Big Turn Out for Budget Hearing Hosted by Westchester Legislators

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Big Turn Out for Budget Hearing Hosted by Westchester Legislators

November 21, 2012 - 22:14

WHITE PLAINS, NY -- More than 250 people attended last night’s public hearing on County Executive Robert P. Astorino’s Proposed 2013 Budget, which was held at Mamaroneck Village Hall. The hearing, hosted by the Westchester County Board of Legislators (BOL), took place under the auspices of the BOL’s Budget & Appropriations (B&A) Committee, chaired by Legislator Judy Myers (D-Larchmont).

Dozens and dozens of concerned county residents told the BOL members that Astorino’s proposed budget, which will cut important programs for parks and youth programs while also eliminating all funding for neighborhood health centers, simply is not right for Westchester.
“I’m impressed that so many people would take the time to express their concerns about the spending decisions being made by the County Executive,” said Myers. “Their input is an essential part of the County’s budget process. The public knows we share their concerns, and it’s both gratifying and humbling to hear them speaking from their hearts about issues that matter deeply to them.”
The next public hearing that the BOL is hosting on Astorino’s Proposed 2013 Budget is Thursday, November 29 at Cortlandt Town Hall in Cortlandt Manor. The hearing is set to being at 7 PM. Open, public discussions with County department heads and other staff members at the BOL’s B&A Committee meetings began the day after the 2013 budget was presented to the public on Wednesday, November 14. (All BOL meetings are streamed live and archived on the BOL website,

No one at the hearing spoke out in favor of the County Executive’s proposed budget.

A member of the County’s Planning Department staff said at the hearing that personnel cuts would result in a “brain drain,” and that laying off the department’s only expert on flood mitigation, as Astorino proposes to do, is especially foolhardy. Another County employee testified that staff reductions would hamper the ability to complete important ongoing environmental projects. A CSEA union member noted that one-third of those working for the County, many of whom Astorino has targeted for layoffs, earn less than $40,000 a year and qualify for the assistance in the social services programs they are helping to administer.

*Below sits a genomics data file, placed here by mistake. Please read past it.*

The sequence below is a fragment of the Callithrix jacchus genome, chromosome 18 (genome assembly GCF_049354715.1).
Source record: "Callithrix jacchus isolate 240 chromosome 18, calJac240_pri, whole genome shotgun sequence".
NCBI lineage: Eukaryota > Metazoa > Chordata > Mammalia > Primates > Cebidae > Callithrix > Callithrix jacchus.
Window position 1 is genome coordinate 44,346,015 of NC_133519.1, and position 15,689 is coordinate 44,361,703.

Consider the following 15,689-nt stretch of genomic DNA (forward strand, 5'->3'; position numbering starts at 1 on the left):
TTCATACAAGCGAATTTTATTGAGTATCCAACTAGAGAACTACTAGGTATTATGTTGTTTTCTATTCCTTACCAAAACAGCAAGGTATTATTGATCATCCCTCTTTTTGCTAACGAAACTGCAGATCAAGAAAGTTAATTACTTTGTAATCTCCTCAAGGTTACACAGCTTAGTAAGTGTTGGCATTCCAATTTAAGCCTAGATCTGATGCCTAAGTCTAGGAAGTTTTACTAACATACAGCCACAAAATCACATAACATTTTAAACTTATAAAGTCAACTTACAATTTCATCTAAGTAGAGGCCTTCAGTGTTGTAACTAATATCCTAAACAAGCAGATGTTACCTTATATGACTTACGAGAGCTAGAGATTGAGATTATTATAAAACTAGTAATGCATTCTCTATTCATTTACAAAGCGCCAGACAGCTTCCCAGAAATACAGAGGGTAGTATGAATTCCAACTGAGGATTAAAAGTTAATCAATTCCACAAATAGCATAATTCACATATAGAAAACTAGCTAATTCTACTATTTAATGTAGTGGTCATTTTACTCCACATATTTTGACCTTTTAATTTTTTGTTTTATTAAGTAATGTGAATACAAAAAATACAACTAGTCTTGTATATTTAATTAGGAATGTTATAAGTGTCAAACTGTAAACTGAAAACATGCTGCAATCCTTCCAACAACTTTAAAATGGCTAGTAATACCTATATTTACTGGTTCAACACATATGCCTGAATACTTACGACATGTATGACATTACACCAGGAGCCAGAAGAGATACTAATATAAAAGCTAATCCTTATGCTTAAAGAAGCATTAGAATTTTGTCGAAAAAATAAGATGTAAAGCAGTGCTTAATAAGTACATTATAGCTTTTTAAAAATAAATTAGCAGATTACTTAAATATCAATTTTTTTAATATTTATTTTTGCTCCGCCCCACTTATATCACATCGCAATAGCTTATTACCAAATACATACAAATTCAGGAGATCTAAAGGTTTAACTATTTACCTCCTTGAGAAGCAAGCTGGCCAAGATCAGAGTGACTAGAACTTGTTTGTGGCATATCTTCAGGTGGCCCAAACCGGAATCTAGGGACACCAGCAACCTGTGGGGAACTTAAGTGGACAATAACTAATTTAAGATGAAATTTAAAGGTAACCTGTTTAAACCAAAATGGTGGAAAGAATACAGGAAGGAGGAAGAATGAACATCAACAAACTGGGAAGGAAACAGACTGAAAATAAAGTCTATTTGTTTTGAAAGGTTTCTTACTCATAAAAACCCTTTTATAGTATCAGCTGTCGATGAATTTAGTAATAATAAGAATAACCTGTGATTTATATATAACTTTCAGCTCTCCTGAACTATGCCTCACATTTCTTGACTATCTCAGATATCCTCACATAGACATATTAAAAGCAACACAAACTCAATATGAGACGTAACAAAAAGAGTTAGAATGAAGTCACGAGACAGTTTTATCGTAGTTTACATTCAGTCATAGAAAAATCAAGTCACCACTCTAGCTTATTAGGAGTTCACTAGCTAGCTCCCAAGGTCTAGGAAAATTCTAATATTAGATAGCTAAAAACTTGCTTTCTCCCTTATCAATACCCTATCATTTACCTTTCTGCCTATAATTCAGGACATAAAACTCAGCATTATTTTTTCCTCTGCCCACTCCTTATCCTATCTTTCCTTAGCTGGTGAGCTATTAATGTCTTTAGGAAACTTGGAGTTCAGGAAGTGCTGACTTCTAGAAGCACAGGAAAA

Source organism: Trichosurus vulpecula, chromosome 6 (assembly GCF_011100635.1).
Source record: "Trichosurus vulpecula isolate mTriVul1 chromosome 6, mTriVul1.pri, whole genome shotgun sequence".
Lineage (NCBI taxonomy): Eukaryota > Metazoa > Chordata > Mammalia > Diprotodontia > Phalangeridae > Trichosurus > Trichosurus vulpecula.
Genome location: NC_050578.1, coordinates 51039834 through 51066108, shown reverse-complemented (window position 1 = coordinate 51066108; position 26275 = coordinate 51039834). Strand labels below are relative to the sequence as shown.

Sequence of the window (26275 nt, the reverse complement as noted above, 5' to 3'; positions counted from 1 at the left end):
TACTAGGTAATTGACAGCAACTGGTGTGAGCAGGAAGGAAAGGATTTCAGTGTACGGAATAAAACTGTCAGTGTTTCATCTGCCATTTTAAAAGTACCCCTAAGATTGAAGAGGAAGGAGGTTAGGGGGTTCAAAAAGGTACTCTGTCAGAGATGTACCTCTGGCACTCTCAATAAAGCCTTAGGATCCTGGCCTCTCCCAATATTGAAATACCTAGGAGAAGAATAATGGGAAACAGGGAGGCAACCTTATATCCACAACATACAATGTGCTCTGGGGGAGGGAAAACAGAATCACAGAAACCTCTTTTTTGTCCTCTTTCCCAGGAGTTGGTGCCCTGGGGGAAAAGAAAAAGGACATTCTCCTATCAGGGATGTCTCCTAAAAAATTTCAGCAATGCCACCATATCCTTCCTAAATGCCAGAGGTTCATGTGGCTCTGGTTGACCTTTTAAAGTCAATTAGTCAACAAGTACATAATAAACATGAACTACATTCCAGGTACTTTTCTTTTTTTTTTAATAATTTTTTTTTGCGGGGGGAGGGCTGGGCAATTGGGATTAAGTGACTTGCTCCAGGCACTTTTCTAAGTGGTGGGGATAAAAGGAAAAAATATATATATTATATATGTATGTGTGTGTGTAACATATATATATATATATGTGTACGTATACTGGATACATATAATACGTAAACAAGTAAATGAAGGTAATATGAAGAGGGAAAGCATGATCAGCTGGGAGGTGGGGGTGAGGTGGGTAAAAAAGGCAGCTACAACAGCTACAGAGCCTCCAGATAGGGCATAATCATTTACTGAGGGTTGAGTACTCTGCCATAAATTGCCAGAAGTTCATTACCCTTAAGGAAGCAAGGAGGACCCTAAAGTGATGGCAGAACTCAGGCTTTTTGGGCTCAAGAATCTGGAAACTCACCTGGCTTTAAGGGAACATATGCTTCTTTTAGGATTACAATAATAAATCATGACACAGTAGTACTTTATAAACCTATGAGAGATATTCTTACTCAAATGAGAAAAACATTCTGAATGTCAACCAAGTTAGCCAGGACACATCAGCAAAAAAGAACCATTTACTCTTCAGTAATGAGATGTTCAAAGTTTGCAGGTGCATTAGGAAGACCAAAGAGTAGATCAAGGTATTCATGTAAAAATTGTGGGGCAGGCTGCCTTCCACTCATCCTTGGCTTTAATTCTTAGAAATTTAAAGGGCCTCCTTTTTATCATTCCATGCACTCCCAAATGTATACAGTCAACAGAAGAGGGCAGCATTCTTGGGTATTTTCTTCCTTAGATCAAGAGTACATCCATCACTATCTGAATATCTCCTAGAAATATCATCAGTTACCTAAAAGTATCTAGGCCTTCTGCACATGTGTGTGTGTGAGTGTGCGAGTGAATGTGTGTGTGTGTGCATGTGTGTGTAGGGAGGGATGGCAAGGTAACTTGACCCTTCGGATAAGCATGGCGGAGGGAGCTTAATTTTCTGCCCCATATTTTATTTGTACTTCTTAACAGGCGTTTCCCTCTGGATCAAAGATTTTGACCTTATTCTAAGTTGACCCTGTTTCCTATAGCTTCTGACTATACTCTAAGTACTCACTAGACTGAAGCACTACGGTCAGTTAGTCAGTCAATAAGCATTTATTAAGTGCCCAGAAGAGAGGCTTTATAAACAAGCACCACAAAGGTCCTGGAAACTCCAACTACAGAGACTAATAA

Grace Beltran, representing one of the neighborhood health centers, noted that Astorino makes a point to speak some Spanish at public events but is now intending to cut programs that benefit low-income residents who are predominantly Spanish-speaking. Ellen Farrar from Westchester Community Opportunity Program (WestCOP) lamented Astorino’s wrong minded insistence on raising the family share for subsidized child care to unaffordable levels. And Julani Davis, a 16-year-old Greenburgh resident and one of several teenagers who defended funding for the Westchester County Youth Councils (as part of Family Services of Westchester), said the program exposed him to a large range of issues in his community involving environmental awareness, prejudice and poverty, as well as how to tackle problems “head-on” and make a difference.

“Once the County Executive submits his budget, it becomes the ‘people’s budget,’” said BOL Vice Chair Lyndon Williams (D-Mount Vernon.) “Being able to fully gauge their concerns is the point of our open, transparent budget process, and I encourage all concerned Westchester residents and business owners to attend the next two public hearings or view them online.”